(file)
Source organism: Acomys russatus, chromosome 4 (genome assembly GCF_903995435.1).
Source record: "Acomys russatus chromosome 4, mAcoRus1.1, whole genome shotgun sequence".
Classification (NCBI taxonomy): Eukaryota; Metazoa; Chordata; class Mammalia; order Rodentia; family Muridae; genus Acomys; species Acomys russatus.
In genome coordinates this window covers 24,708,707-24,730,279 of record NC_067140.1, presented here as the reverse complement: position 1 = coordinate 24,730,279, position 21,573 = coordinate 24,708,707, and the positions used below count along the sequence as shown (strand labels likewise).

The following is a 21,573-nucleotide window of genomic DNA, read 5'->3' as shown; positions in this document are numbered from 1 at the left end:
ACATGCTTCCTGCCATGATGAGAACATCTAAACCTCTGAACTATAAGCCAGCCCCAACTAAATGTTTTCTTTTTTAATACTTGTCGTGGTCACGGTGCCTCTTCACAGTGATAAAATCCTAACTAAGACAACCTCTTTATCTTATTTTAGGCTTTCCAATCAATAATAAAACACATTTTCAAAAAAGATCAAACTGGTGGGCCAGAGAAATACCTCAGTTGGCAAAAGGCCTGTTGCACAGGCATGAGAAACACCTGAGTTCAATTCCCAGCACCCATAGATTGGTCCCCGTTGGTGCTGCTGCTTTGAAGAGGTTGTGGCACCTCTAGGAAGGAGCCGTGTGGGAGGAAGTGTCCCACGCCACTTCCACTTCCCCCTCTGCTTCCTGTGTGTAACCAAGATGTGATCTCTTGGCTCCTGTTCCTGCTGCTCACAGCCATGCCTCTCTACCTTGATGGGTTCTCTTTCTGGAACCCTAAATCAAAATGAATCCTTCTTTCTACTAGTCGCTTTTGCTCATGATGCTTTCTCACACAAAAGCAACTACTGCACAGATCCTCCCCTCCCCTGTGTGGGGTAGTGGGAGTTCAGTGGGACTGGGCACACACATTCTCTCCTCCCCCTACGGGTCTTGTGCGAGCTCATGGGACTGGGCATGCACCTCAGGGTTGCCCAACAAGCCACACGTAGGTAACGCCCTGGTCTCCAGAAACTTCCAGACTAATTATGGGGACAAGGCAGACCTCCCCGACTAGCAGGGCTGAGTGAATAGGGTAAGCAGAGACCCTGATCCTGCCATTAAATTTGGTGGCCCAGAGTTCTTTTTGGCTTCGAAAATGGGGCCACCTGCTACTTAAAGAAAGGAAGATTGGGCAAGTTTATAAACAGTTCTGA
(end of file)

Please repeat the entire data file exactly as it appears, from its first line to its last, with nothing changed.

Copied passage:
Source organism: Acomys russatus, chromosome 4 (genome assembly GCF_903995435.1).
Source record: "Acomys russatus chromosome 4, mAcoRus1.1, whole genome shotgun sequence".
Classification (NCBI taxonomy): Eukaryota; Metazoa; Chordata; class Mammalia; order Rodentia; family Muridae; genus Acomys; species Acomys russatus.
In genome coordinates this window covers 24,708,707-24,730,279 of record NC_067140.1, presented here as the reverse complement: position 1 = coordinate 24,730,279, position 21,573 = coordinate 24,708,707, and the positions used below count along the sequence as shown (strand labels likewise).

The following is a 21,573-nucleotide window of genomic DNA, read 5'->3' as shown; positions in this document are numbered from 1 at the left end:
ACATGCTTCCTGCCATGATGAGAACATCTAAACCTCTGAACTATAAGCCAGCCCCAACTAAATGTTTTCTTTTTTAATACTTGTCGTGGTCACGGTGCCTCTTCACAGTGATAAAATCCTAACTAAGACAACCTCTTTATCTTATTTTAGGCTTTCCAATCAATAATAAAACACATTTTCAAAAAAGATCAAACTGGTGGGCCAGAGAAATACCTCAGTTGGCAAAAGGCCTGTTGCACAGGCATGAGAAACACCTGAGTTCAATTCCCAGCACCCATAGATTGGTCCCCGTTGGTGCTGCTGCTTTGAAGAGGTTGTGGCACCTCTAGGAAGGAGCCGTGTGGGAGGAAGTGTCCCACGCCACTTCCACTTCCCCCTCTGCTTCCTGTGTGTAACCAAGATGTGATCTCTTGGCTCCTGTTCCTGCTGCTCACAGCCATGCCTCTCTACCTTGATGGGTTCTCTTTCTGGAACCCTAAATCAAAATGAATCCTTCTTTCTACTAGTCGCTTTTGCTCATGATGCTTTCTCACACAAAAGCAACTACTGCACAGATCCTCCCCTCCCCTGTGTGGGGTAGTGGGAGTTCAGTGGGACTGGGCACACACATTCTCTCCTCCCCCTACGGGTCTTGTGCGAGCTCATGGGACTGGGCATGCACCTCAGGGTTGCCCAACAAGCCACACGTAGGTAACGCCCTGGTCTCCAGAAACTTCCAGACTAATTATGGGGACAAGGCAGACCTCCCCGACTAGCAGGGCTGAGTGAATAGGGTAAGCAGAGACCCTGATCCTGCCATTAAATTTGGTGGCCCAGAGTTCTTTTTGGCTTCGAAAATGGGGCCACCTGCTACTTAAAGAAAGGAAGATTGGGCAAGTTTATAAACAGTTCTGA